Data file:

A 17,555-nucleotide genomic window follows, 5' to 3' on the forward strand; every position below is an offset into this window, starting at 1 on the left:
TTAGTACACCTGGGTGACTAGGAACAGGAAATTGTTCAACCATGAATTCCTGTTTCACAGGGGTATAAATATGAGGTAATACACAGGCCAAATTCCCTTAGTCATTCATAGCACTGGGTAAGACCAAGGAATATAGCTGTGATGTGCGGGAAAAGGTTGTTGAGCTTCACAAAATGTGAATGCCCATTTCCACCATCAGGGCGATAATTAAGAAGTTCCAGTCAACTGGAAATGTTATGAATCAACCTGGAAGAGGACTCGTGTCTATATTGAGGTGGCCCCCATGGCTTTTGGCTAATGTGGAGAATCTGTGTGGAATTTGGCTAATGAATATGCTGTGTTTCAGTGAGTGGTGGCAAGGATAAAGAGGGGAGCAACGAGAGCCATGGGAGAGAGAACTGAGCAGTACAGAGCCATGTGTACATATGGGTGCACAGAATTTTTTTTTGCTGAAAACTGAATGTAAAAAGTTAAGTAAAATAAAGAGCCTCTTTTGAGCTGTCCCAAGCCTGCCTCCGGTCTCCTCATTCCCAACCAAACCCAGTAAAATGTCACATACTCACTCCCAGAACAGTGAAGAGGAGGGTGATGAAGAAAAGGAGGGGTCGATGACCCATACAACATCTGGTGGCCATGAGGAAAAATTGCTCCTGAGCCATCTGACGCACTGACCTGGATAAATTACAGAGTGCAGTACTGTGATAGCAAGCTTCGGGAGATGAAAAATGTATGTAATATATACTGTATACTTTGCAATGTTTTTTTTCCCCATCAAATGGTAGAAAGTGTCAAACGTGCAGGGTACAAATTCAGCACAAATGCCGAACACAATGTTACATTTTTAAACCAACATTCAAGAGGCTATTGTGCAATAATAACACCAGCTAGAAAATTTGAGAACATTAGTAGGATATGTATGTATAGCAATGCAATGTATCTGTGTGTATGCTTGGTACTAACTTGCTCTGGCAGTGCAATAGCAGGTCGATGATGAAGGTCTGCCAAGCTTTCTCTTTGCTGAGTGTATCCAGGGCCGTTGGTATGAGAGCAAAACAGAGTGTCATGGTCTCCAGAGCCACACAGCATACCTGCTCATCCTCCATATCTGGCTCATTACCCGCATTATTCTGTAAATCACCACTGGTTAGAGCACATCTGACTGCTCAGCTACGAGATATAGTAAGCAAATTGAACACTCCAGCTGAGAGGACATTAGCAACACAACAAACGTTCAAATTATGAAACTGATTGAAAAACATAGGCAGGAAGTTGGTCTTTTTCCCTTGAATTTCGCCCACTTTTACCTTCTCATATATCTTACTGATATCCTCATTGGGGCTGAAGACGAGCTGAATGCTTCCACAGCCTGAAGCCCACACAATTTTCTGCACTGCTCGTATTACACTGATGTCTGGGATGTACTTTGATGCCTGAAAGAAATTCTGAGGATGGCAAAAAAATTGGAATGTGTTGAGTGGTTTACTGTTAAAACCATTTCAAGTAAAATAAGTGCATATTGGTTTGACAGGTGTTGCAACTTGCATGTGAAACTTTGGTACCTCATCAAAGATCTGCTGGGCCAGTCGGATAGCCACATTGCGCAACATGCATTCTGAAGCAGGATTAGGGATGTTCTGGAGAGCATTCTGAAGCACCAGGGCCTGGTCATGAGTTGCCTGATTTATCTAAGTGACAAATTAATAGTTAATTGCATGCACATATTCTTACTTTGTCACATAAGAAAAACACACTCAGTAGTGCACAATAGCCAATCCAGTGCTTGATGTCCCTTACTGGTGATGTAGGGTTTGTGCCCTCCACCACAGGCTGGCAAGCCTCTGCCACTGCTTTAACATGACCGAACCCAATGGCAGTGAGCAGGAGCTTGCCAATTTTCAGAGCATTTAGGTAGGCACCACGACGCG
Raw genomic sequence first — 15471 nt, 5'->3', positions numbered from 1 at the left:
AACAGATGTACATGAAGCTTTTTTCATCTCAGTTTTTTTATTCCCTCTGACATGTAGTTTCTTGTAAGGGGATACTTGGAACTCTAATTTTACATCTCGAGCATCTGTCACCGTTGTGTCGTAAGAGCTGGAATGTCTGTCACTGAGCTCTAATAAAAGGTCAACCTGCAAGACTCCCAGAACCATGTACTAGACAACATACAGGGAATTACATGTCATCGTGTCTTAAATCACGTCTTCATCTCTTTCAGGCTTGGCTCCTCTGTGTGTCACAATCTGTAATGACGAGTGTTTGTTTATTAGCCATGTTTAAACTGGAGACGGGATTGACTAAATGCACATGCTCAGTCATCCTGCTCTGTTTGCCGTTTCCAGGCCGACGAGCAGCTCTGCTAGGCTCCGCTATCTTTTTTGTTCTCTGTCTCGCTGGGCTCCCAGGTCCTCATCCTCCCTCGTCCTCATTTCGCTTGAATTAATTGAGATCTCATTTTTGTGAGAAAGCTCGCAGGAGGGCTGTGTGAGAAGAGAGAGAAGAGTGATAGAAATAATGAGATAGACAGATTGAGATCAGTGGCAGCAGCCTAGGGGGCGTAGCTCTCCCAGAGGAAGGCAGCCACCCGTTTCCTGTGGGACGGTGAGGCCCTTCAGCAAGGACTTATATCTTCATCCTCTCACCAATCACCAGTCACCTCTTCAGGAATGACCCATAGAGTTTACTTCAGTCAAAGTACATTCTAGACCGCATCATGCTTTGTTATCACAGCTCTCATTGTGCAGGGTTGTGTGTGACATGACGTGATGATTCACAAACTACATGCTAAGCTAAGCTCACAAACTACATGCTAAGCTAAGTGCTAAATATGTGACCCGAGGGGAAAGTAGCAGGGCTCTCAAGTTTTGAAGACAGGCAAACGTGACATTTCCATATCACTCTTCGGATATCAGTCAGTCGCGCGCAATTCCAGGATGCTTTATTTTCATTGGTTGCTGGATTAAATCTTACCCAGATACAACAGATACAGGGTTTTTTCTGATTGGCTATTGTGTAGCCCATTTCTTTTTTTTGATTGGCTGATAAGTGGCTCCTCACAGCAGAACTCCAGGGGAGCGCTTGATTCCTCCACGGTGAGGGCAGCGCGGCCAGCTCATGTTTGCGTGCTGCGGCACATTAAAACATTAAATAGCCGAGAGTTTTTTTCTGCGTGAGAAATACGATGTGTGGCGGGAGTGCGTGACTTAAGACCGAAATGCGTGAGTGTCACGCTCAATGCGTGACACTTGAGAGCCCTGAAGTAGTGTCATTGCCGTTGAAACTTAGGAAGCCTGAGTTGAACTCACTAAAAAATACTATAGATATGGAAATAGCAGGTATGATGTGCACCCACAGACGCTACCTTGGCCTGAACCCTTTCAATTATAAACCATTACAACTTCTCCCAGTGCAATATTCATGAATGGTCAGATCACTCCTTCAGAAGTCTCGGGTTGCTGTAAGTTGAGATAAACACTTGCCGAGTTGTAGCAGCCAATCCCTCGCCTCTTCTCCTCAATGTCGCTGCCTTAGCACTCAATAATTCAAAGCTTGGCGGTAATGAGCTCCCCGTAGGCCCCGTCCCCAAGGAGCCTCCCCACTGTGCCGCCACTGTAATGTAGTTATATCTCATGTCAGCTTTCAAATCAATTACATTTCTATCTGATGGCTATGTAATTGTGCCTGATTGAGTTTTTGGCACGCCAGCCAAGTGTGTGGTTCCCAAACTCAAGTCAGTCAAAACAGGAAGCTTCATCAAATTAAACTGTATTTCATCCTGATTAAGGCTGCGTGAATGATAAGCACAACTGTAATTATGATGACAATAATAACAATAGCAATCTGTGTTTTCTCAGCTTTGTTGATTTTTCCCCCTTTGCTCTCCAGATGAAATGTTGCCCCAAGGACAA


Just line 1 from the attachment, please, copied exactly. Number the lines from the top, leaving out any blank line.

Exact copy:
A 17,555-nucleotide genomic window follows, 5' to 3' on the forward strand; every position below is an offset into this window, starting at 1 on the left: